Last Friday I shared with you some favorite recipes from Ambitious Kitchen; this Friday is also favorites with the Friday Five  from Cynthia from You Signed Up for What?, Courtney from Eat Pray Run DC, and Mar from Mar on the Run. So I’m taking the easy way out and just sharing some favorites from the week!

So good I had to make it more than once

Cinnamon Roll French Toast
Trader Joes makes a cinnamon roll bread that is really good — no doubt because each small slice has 9 grams of sugar. It’s actually been sitting in my freezer for at least 6 months, but this week I hit it up for French Toast. Twice.

I actually still managed to lose weight this week, which is sort of a mystery considering the sodium from the soup I was drinking all week and the sugar in this French Toast (I top it with nut butter, not syrup, so there’s that) and the fact that I ran right before my meeting, too.

Frolic is versatile!

New Frolic print from Skirtsports
I shared this on instagram (I’ll follow you if you follow me!) but this new print is just so cheery and cute and I want it in everything that Skirtsports offers (don’t forget Code CRJ20 for 20% off regularly priced items).

As seen on my run

Scenes from my run
Yup, I got out for a couple of quick runs and enjoyed the wildlife at the park. Even if the ducks swam away from me.

I was actually concerned for the cow nearest the fence in the photo abvoe — she stuck her head through the fence, but as soon as I stopped to take a photo she pulled it back in.

I like to take my shoes out 🙂

Sushi . . . twice
On Sunday my appetite was beginning to come back, but I still didn’t have the energy to actually get changed and go out, so we ordered sushi in (yes, one of my favorite places delivers, but sadly we couldn’t use the coupon Mr. Judy had).

He also had another coupon that was expiring on Tuesday, and we did go out so that we could use it then. We rarely go out to eat twice in one week, and definitely not sushi twice in one week!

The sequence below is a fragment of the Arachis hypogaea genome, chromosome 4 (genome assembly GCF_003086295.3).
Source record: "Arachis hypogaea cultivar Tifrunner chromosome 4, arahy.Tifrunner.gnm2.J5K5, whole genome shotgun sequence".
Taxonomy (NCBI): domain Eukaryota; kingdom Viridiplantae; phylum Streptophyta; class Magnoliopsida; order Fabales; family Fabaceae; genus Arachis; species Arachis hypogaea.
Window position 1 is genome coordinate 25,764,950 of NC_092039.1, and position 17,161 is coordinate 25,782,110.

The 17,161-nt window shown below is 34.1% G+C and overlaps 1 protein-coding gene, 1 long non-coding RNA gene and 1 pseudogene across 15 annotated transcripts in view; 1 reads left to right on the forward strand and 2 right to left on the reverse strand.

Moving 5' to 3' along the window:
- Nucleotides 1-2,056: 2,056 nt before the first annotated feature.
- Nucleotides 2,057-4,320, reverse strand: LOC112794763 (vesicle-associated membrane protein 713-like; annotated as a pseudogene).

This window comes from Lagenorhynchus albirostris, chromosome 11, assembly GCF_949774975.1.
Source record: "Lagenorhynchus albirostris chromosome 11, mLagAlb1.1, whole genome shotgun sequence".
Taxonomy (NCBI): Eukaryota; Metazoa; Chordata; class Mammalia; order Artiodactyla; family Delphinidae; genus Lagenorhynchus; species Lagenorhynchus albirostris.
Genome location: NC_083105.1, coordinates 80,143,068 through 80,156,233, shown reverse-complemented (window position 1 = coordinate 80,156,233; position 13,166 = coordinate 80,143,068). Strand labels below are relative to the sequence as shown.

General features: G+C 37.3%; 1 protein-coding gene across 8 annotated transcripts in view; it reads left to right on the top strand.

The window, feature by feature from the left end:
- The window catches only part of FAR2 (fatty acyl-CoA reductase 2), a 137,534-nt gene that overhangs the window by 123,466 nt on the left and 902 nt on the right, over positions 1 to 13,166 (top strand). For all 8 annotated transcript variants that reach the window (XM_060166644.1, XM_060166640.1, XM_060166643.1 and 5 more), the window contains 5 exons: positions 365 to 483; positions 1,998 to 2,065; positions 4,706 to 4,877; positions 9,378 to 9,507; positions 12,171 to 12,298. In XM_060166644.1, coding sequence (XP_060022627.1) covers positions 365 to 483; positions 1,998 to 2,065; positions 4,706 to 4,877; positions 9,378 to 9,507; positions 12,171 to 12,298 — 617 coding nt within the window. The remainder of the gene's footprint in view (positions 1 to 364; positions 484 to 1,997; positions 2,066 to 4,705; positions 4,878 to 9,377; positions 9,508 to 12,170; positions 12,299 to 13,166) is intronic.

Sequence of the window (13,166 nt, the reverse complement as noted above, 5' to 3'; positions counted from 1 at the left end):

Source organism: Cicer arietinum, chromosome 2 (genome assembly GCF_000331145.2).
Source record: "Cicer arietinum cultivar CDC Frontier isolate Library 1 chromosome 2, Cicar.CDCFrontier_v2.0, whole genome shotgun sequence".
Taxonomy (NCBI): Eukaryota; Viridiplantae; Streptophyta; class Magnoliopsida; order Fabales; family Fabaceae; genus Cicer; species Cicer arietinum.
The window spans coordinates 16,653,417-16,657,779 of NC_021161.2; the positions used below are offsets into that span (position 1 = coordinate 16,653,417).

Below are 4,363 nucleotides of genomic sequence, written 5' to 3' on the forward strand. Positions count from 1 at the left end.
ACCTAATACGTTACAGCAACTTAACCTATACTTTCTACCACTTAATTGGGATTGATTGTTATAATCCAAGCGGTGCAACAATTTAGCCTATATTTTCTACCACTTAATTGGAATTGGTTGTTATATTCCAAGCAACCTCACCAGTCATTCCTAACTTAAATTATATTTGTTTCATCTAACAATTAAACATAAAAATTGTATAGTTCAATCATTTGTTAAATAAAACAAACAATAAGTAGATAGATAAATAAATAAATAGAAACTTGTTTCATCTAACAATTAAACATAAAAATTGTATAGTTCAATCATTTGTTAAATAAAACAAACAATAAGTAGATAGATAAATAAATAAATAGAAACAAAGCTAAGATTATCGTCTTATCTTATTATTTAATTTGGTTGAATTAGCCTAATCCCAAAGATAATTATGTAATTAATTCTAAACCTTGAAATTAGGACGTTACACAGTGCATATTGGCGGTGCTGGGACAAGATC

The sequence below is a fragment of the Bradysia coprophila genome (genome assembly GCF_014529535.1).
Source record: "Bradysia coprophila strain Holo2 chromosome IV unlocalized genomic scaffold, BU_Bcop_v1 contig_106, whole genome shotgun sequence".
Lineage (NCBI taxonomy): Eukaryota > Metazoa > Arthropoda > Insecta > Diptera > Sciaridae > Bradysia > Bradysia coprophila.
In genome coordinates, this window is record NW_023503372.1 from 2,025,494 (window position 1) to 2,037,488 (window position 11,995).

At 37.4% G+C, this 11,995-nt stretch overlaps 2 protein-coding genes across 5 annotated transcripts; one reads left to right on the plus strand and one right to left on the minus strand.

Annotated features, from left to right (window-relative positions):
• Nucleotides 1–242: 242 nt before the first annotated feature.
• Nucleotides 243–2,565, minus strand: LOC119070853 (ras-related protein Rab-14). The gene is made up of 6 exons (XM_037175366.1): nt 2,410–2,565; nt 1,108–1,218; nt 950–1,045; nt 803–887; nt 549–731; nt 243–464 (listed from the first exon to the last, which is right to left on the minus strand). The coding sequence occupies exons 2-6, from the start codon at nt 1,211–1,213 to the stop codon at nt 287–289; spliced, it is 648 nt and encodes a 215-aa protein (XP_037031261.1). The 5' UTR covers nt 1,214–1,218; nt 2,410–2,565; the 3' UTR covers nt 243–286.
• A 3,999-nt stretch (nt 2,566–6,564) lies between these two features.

Works for me. In the photo above I’m dressed to go to my Weight Watchers meeting, although I did wear a different dress and some heels to go out on Tuesday!

Definitely think they did a good job with Jamie

Finishing Outlander*
I have one more episode to watch, actually, but I should definitely finish it by the end of the weekend. A lot of nudity in it, and I do think a lot of it was actually kind of gratuitous, although some of it is important to the plot. I just think they went overboard.

I think they did a fairly good job with most of the casting, except for Frank. He definitely wasn’t as cute as I’d pictured him in my mind.

Talk to me. Leave a comment or answer a question:

Do you pay attention to the sugar in foods?

What would be your pick for your last meal?

What was a favorite from your week?

* Disclaimer: this is an affiliate link. I make a very small commission if you buy this product from Amazon after clicking through my link.

5 Recipes from Ambitious Kitchen . . .

. . . You Need to Try

Before joining the Summer Sweat Series (it’s over now, but I highly recommend it and am so glad I tried it), Ambitious Kitchen was not even on my radar. And that’s just a cryin’ shame, because Monique’s recipes are just so darn good.